Rodriguez working to instill winning belief
TUCSON – Lute Olson has seen it all before. In fact, he lived through it.
Survived it. He can almost laugh about it now.
He turned a program that didn't have the mentality — or the history — of winning consistently into a constant winner. Arizona basketball went from a laugher to a factor in a year.
Arizona Rich Rodriguez is hoping to do the same. Check back next year when we'll know more about what this season meant when it comes to Arizona football.
Still, now comes the dilemma: Rodriguez getting his players to believe they can win, under any circumstance and under any condition. Close calls aren't good enough when the name of the game is winning.
Arizona, 3-3 and playing host to Washington this weekend, hasn't done that the last couple of games, faltering in the end for a number of reasons. One could be they aren't used to winning, having lost 16 of 23 over the last couple of seasons.
Perception is the reality. After all, if you don't believe in yourself, well, who will?
"In Rich's case, the biggest thing is going to be for the players in the program to feel like they are going to win those ones,'' said Olson, who witnessed UA's last two last-minute losses to Stanford and Oregon State. "They were good enough to win the last two. They just didn't. But they played well.''
Flash back nearly 30 years ago to Olson's first season in Tucson. After the first day of practice, Olson put his faces in his hands and wondered to himself: what had he done?
He left a dynasty-in-waiting program at Iowa for a start from nearly scratch rebuilding effort at Arizona. It only got worse as Arizona started 1-6 before defeating Texas Tech and playing a pretty good Texas El Paso team close, losing in the final seconds on what was perceived to be a hometown job by the referees.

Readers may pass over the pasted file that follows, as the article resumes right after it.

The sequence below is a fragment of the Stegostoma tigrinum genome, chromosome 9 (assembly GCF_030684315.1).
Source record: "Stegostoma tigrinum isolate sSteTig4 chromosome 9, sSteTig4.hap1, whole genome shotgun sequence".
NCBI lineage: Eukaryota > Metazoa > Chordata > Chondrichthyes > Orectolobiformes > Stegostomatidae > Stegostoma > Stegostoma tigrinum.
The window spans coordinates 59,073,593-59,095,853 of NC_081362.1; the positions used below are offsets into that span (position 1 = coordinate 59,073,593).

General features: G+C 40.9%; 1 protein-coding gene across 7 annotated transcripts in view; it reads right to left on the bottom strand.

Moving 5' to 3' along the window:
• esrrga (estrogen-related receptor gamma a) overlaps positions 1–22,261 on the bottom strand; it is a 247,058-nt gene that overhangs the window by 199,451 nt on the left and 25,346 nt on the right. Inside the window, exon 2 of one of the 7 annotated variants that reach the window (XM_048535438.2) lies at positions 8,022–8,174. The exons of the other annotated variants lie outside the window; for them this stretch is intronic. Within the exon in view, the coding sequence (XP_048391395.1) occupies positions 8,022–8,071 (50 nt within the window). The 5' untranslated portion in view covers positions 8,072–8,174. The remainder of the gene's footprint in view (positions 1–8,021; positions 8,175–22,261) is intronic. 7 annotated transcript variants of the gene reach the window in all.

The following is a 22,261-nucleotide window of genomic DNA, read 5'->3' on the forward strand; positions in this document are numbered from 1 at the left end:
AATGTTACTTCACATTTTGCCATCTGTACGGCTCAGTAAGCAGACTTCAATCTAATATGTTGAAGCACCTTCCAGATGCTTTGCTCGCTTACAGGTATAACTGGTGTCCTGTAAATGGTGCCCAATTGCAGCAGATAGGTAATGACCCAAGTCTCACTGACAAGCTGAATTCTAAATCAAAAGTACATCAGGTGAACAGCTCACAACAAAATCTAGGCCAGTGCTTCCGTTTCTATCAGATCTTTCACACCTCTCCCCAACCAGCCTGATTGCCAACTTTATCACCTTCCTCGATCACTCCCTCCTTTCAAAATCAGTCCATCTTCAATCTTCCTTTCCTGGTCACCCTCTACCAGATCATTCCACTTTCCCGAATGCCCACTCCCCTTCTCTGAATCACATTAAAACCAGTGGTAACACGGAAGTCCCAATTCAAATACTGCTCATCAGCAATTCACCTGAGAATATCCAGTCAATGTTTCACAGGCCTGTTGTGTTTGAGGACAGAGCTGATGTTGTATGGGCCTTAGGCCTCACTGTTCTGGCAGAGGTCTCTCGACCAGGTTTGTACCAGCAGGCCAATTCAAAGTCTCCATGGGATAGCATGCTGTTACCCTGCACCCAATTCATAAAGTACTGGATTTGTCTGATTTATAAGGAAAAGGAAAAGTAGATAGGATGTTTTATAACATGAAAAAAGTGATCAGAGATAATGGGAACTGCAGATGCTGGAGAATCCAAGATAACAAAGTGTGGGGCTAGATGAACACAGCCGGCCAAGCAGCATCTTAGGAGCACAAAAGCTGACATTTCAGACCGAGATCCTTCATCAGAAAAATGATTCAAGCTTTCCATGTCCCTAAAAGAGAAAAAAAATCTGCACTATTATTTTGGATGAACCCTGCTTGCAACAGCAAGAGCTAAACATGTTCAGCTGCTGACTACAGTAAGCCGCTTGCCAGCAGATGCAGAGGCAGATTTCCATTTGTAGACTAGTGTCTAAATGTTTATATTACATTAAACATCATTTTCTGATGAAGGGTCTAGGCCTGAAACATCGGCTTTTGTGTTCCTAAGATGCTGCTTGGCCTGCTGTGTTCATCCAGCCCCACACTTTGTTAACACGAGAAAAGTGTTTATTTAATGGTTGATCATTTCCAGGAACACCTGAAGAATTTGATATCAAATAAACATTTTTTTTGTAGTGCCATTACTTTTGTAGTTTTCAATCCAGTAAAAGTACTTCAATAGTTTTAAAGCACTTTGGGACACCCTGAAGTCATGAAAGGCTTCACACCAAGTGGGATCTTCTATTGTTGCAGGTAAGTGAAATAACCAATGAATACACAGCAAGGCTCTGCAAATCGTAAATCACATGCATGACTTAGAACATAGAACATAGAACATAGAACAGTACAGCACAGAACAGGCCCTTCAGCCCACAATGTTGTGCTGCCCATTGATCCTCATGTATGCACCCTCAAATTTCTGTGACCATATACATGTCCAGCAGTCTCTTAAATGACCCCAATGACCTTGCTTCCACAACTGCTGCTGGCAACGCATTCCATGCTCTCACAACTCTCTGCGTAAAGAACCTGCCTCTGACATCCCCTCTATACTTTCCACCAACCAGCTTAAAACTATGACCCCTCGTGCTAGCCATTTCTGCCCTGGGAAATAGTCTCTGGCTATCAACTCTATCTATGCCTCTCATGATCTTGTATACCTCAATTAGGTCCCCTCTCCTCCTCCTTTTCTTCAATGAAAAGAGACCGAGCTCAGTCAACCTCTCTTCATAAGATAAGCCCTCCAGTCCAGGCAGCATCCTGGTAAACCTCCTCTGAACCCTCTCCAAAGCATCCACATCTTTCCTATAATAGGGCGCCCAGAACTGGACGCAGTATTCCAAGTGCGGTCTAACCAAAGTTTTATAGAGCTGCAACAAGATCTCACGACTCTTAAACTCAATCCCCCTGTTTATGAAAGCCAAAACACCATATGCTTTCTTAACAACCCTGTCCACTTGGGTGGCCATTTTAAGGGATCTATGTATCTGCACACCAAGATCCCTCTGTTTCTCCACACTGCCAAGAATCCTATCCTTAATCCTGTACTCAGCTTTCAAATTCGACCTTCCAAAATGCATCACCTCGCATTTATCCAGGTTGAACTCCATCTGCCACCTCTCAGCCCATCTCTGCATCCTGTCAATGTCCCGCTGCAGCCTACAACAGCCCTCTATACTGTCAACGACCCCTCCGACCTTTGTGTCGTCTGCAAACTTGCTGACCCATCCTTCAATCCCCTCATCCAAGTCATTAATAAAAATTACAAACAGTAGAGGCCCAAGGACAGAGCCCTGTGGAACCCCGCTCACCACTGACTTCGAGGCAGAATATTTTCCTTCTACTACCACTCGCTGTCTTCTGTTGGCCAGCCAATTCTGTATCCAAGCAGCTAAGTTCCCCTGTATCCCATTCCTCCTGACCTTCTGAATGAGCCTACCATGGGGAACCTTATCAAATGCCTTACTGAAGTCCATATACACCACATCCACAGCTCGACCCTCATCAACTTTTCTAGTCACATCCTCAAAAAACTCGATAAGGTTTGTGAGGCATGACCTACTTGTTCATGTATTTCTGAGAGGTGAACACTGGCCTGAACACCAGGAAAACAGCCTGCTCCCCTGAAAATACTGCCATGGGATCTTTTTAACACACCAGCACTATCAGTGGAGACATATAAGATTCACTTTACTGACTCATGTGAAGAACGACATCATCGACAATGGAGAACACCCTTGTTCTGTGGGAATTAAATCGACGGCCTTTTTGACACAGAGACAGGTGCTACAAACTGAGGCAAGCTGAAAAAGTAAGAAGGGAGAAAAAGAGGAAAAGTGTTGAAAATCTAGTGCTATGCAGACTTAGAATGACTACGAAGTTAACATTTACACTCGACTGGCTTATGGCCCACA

But that weekend in El Paso, Olson started to see the program change. Slowly, the mentality that had consumed it the previous season — the Wildcats went 1-17 in the Pac-10 Conference and 4-24 overall — was shifting. His players were getting it, and they won six of their last eight games. The "winning effect" had taken over. A year later, they started a 25-year run in the NCAA Tournament appearances.
So, his message to Rodriguez is patience — and persistence.
"It's to stay positive," Olson said of his advice to Rodriguez. "You're really close. But you have to get over the hump and expect to win rather than just to stay close."
Rodriguez is doing that. After a recent practice, Rodriguez said he was "on them pretty good" and "it's about believing you CAN win.
"And it's not that I don't believe they don't think that, but we just didn't make the plays (against Stanford or Oregon State),'' Rodriguez said.
He maintains he'll continue to be aggressive.
"The one thing I want us for us not to play scared,'' Rodriguez said. "I want us to be aggressive, playing for the win as opposed to hoping something doesn't happen."
Which, of course, leads to asking: then why not go for it with 41 seconds left at Stanford with the game tied at 48? The Wildcats ran two handoffs and sent the game into overtime, where they lost 54-48, instead of attacking the Cardinal with the pass.
"What people don't realize is that they were dropping eight players,'' Rodriguez explained. "I'm thinking a guy could bust a run for 15 to 20 yards and then we'd call a timeout and see.
"When the first run didn't get anything (1 yard by Ka'Deem Carey), we were backed up. I didn't want to punt and give them time and the ball."
Live and learn. It's usually what first seasons are about under new head coaches. Some coaches transition well and move forward even better. Good talent, and depth, helps. Arizona has a shortage on each this year, making for a tougher transition. Now – even after beating what we now know to be a mediocre Oklahoma State more than a month ago – Arizona must deal with finding that inner fortitude for the second half of the season.
"I think you can learn it,'' Rodriguez said of the will to win. "And success breeds success. We're trying to do is approach every play the same. We want them to compete on every play – from the first quarter to the fourth quarter.
"We want them to be aggressive all the time. … I clearly don't want them to be satisfied with what's going on.
"I believe in what we are doing, and our kids believe in what we are doing. So, it's going to happen sooner or later."